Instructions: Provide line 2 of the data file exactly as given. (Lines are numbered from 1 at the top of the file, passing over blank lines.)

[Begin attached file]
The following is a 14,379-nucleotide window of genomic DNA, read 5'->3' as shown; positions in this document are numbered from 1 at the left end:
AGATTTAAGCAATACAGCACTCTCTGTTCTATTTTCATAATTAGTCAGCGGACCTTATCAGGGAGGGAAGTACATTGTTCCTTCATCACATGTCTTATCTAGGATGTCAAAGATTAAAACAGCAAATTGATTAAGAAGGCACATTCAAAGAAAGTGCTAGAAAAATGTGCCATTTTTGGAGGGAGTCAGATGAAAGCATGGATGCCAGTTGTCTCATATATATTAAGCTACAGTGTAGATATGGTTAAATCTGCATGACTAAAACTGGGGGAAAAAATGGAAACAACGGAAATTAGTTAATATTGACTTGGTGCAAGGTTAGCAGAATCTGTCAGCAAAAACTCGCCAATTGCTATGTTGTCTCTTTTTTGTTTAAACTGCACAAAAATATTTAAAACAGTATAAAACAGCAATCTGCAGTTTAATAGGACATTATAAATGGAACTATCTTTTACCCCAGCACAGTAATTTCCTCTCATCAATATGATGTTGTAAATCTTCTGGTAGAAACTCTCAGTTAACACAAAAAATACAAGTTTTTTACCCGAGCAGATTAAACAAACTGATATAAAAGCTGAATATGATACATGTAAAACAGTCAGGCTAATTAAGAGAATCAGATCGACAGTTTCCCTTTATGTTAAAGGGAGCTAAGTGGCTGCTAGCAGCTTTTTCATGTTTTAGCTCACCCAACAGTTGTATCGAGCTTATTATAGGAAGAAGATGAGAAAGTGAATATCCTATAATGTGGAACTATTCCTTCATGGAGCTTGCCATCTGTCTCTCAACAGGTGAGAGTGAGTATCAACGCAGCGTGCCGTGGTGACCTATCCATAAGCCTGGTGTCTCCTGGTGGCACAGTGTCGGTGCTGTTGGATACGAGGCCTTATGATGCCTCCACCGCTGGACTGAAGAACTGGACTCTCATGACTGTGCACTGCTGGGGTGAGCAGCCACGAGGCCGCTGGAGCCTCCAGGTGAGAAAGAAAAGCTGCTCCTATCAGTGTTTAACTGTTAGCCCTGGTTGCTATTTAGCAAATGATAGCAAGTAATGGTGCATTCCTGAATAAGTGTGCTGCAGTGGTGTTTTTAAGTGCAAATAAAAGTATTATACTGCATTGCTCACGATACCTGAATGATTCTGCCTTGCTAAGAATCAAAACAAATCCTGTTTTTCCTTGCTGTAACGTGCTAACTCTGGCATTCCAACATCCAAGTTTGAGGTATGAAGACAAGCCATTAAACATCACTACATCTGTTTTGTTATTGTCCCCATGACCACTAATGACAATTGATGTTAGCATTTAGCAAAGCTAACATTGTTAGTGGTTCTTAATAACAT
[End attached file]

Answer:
AGATTTAAGCAATACAGCACTCTCTGTTCTATTTTCATAATTAGTCAGCGGACCTTATCAGGGAGGGAAGTACATTGTTCCTTCATCACATGTCTTATCTAGGATGTCAAAGATTAAAACAGCAAATTGATTAAGAAGGCACATTCAAAGAAAGTGCTAGAAAAATGTGCCATTTTTGGAGGGAGTCAGATGAAAGCATGGATGCCAGTTGTCTCATATATATTAAGCTACAGTGTAGATATGGTTAAATCTGCATGACTAAAACTGGGGGAAAAAATGGAAACAACGGAAATTAGTTAATATTGACTTGGTGCAAGGTTAGCAGAATCTGTCAGCAAAAACTCGCCAATTGCTATGTTGTCTCTTTTTTGTTTAAACTGCACAAAAATATTTAAAACAGTATAAAACAGCAATCTGCAGTTTAATAGGACATTATAAATGGAACTATCTTTTACCCCAGCACAGTAATTTCCTCTCATCAATATGATGTTGTAAATCTTCTGGTAGAAACTCTCAGTTAACACAAAAAATACAAGTTTTTTACCCGAGCAGATTAAACAAACTGATATAAAAGCTGAATATGATACATGTAAAACAGTCAGGCTAATTAAGAGAATCAGATCGACAGTTTCCCTTTATGTTAAAGGGAGCTAAGTGGCTGCTAGCAGCTTTTTCATGTTTTAGCTCACCCAACAGTTGTATCGAGCTTATTATAGGAAGAAGATGAGAAAGTGAATATCCTATAATGTGGAACTATTCCTTCATGGAGCTTGCCATCTGTCTCTCAACAGGTGAGAGTGAGTATCAACGCAGCGTGCCGTGGTGACCTATCCATAAGCCTGGTGTCTCCTGGTGGCACAGTGTCGGTGCTGTTGGATACGAGGCCTTATGATGCCTCCACCGCTGGACTGAAGAACTGGACTCTCATGACTGTGCACTGCTGGGGTGAGCAGCCACGAGGCCGCTGGAGCCTCCAGGTGAGAAAGAAAAGCTGCTCCTATCAGTGTTTAACTGTTAGCCCTGGTTGCTATTTAGCAAATGATAGCAAGTAATGGTGCATTCCTGAATAAGTGTGCTGCAGTGGTGTTTTTAAGTGCAAATAAAAGTATTATACTGCATTGCTCACGATACCTGAATGATTCTGCCTTGCTAAGAATCAAAACAAATCCTGTTTTTCCTTGCTGTAACGTGCTAACTCTGGCATTCCAACATCCAAGTTTGAGGTATGAAGACAAGCCATTAAACATCACTACATCTGTTTTGTTATTGTCCCCATGACCACTAATGACAATTGATGTTAGCATTTAGCAAAGCTAACATTGTTAGTGGTTCTTAATAACAT